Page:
Have wandered around town quite a bit. The city center is pretty nice for about 10 blocks square. Finally gave in and spent the money for the only good hotel in town (The Captain Cook, absolutely beautiful old building) because I was getting seriously depressed. The center is surrounded by 60s and 70s vintage cheap tract homes (the earthquake of ‘64 leveled everything). The houses are brutally weathered and generally look like they need to come down. I imagine it’s what detroit looked like 30 years ago, except the houses were never nice or grand to begin with.

Everything is covered with dirt. They sand the roads all winter, and as the snow melts, you have this snowicemud crap all over. It looks terrible.

The zoning and civil design is spectacularly moronic, and the layouts of the roads and neighborhoods is equally so.As you move out from the core, you see crappy old strip malls, the houses get bigger and newer, but the planning and zoning are still crap, mismatched houses, trailers, etc all randomly thrown down. Many without siding… for what looks like decades. I think you don’t have to pay property taxes if you don’t have siding.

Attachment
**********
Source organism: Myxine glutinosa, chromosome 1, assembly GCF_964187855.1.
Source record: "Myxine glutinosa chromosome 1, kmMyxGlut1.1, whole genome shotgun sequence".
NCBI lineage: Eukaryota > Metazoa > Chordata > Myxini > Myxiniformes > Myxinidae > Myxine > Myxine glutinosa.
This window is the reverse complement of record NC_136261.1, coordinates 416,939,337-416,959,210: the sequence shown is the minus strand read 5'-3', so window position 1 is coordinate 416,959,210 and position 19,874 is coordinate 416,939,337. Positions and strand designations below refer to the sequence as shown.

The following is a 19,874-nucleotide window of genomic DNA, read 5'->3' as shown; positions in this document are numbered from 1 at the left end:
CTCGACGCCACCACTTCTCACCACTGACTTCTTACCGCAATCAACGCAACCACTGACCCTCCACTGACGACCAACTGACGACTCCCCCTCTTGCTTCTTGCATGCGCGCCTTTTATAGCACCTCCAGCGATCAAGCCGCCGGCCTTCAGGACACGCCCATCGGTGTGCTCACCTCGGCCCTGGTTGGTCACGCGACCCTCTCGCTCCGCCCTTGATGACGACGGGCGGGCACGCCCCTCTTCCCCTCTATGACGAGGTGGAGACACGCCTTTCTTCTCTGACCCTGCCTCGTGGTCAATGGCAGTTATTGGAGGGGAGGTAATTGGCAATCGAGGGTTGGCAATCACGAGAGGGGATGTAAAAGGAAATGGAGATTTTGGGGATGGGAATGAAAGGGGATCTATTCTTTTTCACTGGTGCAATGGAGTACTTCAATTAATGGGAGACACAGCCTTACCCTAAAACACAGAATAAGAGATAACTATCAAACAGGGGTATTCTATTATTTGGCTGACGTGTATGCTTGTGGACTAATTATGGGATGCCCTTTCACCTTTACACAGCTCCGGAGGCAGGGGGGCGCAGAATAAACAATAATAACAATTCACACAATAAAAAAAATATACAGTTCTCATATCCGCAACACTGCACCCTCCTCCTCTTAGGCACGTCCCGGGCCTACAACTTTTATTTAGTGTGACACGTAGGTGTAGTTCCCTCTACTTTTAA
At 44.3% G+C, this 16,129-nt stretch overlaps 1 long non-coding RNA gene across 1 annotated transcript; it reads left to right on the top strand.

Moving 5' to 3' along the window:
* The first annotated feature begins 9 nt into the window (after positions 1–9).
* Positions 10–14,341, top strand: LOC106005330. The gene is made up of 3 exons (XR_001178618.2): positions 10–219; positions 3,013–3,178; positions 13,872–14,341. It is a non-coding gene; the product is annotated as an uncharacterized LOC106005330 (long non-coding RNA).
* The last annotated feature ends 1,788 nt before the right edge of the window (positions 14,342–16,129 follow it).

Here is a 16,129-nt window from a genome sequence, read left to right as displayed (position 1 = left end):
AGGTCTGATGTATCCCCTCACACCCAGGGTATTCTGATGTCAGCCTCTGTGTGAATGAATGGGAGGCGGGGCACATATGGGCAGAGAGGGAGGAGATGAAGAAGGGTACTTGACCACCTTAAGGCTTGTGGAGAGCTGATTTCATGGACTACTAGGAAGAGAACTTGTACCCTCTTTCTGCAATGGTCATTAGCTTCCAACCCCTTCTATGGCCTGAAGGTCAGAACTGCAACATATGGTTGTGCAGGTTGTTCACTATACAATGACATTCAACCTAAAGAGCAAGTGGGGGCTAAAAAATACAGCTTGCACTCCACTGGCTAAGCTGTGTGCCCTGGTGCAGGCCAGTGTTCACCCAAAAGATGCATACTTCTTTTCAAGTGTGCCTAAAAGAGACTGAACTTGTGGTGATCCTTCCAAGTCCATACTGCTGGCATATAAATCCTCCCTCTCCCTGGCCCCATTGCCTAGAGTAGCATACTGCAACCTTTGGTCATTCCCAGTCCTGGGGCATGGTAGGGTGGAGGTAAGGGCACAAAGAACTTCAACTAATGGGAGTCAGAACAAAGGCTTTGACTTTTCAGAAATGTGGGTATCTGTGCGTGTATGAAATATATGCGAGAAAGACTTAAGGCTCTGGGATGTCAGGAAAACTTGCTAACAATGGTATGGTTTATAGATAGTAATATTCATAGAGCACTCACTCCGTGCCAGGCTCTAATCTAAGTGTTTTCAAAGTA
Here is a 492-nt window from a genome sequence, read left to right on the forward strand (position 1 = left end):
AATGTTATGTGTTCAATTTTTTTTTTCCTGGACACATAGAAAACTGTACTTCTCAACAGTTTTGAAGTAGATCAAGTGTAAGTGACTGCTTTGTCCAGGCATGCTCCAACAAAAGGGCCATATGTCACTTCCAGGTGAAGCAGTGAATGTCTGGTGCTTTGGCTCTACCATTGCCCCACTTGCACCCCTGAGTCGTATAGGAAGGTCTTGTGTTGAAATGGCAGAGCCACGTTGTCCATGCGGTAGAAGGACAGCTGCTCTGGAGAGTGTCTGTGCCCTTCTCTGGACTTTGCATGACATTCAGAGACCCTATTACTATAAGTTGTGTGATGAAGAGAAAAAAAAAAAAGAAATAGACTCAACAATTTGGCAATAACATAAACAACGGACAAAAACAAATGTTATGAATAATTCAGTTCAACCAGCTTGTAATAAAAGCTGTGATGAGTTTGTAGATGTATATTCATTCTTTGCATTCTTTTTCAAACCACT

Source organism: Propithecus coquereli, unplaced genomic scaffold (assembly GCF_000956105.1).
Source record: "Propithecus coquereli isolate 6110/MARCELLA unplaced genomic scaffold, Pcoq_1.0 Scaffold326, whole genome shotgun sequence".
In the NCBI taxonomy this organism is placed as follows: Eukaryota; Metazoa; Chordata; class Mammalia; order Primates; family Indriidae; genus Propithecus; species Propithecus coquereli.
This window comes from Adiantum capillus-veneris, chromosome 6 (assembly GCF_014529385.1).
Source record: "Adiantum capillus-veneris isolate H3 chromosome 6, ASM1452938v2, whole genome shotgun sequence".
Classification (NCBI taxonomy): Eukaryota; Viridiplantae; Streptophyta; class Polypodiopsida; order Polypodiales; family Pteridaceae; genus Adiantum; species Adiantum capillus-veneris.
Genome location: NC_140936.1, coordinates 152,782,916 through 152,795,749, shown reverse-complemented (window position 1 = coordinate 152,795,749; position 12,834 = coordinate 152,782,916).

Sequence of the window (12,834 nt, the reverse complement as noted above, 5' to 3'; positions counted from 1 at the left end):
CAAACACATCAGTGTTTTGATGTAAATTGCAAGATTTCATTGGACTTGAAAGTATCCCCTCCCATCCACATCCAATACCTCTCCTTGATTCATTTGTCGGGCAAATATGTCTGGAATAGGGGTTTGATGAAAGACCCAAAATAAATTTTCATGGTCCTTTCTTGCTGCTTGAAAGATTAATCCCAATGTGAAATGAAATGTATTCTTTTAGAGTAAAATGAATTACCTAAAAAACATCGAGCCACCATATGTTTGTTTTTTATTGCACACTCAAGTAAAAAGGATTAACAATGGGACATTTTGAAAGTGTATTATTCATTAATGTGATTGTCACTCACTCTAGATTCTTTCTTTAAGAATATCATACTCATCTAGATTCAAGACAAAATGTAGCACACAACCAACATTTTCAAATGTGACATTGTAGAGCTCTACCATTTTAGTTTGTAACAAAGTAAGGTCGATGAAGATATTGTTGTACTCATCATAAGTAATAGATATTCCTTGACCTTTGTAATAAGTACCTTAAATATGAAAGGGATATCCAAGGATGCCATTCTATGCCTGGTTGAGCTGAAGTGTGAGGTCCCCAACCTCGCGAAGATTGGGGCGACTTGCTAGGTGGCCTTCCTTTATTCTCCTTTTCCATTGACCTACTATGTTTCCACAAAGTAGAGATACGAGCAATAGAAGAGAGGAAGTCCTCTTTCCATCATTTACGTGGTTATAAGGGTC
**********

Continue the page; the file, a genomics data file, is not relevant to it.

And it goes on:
And then you have the people. There are some normies, but 70% of the population here is welfare grade white trash that just lost the best job they’ll ever have. I have seen 2 cars in trees on different weekends. Turn signals are taboo. Half the population drives 10 under the speed limit, the other half 25 over. When the roads get slick, there are many accidents everywhere. There was a huge pileup last weekend, and it wasn’t even much snow compared to what you usually get.